Seminars & Short Courses

Post-postwar Japan: Its Fall and Rise

Remember when Japan was poised to rule the world at the end of the 1980s (probably not)? Since 1989 the dominant narrative of Japan has been one of decline and increasing irrelevance. There are elements of truth in this story. Japan is a much different place today than it was thirty-five years ago. And yet, Japan has also proved a model for East Asia and other developed nations, economically, politically, demographically, and in terms of grappling with security and environmental challenges.

During this three-day in-person program teachers will be provided with with a concise, coherent and accessible discussion of the key aspects and the most surprising developments of post-postwar Japan and comprehend just how relevant this nation, its people and culture, continue to be. Beyond content, participants will have access to curriculum materials and we will discuss pedagogical strategies for working this knowledge into their courses.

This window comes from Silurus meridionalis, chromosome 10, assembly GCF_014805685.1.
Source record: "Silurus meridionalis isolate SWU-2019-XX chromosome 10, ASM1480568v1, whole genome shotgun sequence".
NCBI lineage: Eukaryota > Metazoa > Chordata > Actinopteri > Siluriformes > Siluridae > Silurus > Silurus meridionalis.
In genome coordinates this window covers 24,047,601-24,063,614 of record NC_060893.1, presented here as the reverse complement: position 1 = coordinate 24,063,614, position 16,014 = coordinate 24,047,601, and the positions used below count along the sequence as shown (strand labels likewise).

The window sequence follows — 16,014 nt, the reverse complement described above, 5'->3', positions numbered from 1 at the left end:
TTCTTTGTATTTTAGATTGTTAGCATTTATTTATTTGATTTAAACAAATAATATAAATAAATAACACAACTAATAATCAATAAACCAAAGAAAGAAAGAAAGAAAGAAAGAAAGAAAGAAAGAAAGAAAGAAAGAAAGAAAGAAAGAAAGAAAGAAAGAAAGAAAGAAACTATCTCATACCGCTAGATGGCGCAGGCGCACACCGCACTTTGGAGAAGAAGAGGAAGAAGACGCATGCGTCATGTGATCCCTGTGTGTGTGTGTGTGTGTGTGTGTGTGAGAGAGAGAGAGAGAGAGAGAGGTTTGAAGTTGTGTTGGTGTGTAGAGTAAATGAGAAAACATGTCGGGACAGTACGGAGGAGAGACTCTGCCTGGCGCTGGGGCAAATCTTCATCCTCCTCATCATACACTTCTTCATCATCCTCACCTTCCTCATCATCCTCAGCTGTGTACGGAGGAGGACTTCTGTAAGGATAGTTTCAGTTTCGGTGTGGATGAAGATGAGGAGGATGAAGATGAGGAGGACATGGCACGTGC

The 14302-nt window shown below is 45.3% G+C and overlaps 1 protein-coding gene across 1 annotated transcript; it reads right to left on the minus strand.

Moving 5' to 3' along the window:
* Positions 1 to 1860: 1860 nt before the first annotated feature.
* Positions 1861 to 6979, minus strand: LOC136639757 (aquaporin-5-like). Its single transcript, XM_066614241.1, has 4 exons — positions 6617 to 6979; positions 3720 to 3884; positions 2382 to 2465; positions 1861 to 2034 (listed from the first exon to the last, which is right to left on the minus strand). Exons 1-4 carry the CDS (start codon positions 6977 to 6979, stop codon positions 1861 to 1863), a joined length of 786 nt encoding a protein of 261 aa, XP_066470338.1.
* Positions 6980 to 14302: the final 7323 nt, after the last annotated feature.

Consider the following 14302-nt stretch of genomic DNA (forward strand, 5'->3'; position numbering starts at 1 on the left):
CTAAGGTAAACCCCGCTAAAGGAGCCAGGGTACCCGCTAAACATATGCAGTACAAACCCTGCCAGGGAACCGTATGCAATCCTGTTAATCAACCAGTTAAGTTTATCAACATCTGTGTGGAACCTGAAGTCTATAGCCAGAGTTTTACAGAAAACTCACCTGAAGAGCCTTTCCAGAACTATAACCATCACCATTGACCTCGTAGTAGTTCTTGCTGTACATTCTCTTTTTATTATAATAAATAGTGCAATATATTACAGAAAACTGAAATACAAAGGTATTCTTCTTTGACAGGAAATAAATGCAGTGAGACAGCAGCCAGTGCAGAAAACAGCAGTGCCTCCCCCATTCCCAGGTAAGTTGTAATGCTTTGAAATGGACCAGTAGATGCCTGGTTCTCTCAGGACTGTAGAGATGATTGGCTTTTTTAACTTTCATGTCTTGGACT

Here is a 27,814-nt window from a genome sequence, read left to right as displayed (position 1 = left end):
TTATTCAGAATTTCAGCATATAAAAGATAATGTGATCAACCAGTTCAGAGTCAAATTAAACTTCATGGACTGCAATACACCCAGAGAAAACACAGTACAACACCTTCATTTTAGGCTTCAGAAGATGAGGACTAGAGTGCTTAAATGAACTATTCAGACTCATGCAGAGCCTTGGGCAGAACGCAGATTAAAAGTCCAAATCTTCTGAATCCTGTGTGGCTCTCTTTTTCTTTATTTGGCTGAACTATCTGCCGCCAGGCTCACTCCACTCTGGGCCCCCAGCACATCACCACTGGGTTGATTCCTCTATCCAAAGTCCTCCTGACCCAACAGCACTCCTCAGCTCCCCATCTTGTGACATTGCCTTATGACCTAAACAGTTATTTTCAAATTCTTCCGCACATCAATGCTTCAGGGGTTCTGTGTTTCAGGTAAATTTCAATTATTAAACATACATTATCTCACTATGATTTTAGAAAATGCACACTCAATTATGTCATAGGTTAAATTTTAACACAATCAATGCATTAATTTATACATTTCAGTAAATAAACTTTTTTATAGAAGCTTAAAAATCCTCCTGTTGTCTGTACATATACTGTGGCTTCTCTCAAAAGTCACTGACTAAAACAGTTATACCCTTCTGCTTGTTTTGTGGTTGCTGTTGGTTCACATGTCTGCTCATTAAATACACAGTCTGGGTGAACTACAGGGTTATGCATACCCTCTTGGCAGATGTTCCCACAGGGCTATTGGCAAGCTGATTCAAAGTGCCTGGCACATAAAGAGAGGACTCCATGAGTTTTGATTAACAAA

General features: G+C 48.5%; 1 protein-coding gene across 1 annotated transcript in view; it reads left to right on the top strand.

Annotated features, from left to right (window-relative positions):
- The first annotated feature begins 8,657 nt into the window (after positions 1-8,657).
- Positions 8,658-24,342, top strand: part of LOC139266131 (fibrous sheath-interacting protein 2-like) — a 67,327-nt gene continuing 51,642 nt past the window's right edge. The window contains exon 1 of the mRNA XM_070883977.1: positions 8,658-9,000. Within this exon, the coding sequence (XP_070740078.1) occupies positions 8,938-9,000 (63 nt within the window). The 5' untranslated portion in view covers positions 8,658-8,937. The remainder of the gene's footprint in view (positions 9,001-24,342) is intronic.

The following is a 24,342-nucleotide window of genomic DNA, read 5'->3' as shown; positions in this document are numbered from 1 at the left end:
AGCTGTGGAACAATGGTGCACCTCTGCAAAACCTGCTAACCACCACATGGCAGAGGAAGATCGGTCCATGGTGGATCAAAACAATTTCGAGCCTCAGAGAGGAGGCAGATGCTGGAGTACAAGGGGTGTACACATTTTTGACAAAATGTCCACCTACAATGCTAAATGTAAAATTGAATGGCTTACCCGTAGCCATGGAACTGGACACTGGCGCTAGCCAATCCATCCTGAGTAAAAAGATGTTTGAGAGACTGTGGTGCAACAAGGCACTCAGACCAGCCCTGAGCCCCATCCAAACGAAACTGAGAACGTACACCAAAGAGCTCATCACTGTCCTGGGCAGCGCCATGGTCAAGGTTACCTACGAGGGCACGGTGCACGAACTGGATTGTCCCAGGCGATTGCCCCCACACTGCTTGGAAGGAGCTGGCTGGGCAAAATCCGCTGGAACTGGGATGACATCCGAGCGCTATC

This program will be led by Paul Dunscomb, Professor of East Asian History at the University of Alaska Anchorage, and by Melanie King, Art historian and educator.

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